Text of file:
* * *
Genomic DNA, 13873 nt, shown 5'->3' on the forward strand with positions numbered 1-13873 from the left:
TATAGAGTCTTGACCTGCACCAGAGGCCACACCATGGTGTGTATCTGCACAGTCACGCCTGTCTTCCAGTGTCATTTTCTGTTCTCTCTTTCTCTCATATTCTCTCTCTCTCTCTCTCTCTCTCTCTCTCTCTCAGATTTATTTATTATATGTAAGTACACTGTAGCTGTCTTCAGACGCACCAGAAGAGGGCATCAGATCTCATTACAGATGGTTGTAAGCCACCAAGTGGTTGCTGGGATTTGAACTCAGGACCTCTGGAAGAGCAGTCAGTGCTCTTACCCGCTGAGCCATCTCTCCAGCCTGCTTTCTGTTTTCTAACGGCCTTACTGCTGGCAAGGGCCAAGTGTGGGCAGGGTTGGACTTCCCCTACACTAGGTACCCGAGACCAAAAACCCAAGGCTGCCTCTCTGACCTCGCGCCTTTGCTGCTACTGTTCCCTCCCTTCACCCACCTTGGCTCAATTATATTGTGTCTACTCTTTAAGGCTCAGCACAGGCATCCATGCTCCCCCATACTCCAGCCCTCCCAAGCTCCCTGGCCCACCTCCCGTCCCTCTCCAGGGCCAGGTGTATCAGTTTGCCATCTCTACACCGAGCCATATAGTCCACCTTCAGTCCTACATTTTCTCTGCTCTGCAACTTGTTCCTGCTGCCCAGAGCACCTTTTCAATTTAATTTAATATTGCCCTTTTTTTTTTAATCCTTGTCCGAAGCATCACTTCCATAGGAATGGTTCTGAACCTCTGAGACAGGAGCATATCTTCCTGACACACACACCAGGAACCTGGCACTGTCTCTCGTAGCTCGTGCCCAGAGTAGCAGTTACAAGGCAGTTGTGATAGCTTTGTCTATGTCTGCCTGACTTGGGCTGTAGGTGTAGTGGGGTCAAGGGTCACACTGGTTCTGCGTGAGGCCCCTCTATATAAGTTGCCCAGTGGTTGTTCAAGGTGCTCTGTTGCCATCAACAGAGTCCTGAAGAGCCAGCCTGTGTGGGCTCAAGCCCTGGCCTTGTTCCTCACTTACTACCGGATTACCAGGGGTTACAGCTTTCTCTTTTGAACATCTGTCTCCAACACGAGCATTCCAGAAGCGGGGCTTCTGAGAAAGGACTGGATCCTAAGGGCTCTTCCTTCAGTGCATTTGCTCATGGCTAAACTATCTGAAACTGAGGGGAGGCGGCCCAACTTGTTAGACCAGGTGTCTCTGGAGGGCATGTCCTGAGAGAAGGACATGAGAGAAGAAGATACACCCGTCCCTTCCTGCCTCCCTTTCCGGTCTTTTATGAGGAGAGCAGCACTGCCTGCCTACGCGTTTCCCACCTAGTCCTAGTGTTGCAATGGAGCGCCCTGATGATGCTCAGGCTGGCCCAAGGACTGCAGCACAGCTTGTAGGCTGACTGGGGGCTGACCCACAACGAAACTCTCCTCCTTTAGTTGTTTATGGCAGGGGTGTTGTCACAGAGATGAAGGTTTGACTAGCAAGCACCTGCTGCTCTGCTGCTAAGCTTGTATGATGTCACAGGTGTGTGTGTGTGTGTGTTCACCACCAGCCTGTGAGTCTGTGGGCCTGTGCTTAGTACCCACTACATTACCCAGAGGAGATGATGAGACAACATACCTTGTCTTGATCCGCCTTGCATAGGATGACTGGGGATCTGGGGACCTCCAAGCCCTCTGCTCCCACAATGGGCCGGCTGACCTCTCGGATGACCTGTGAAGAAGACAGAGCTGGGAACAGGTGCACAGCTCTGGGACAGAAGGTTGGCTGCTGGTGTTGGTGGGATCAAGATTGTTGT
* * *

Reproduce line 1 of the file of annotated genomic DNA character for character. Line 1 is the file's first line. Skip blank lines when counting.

Genomic DNA, 13873 nt, shown 5'->3' on the forward strand with positions numbered 1-13873 from the left: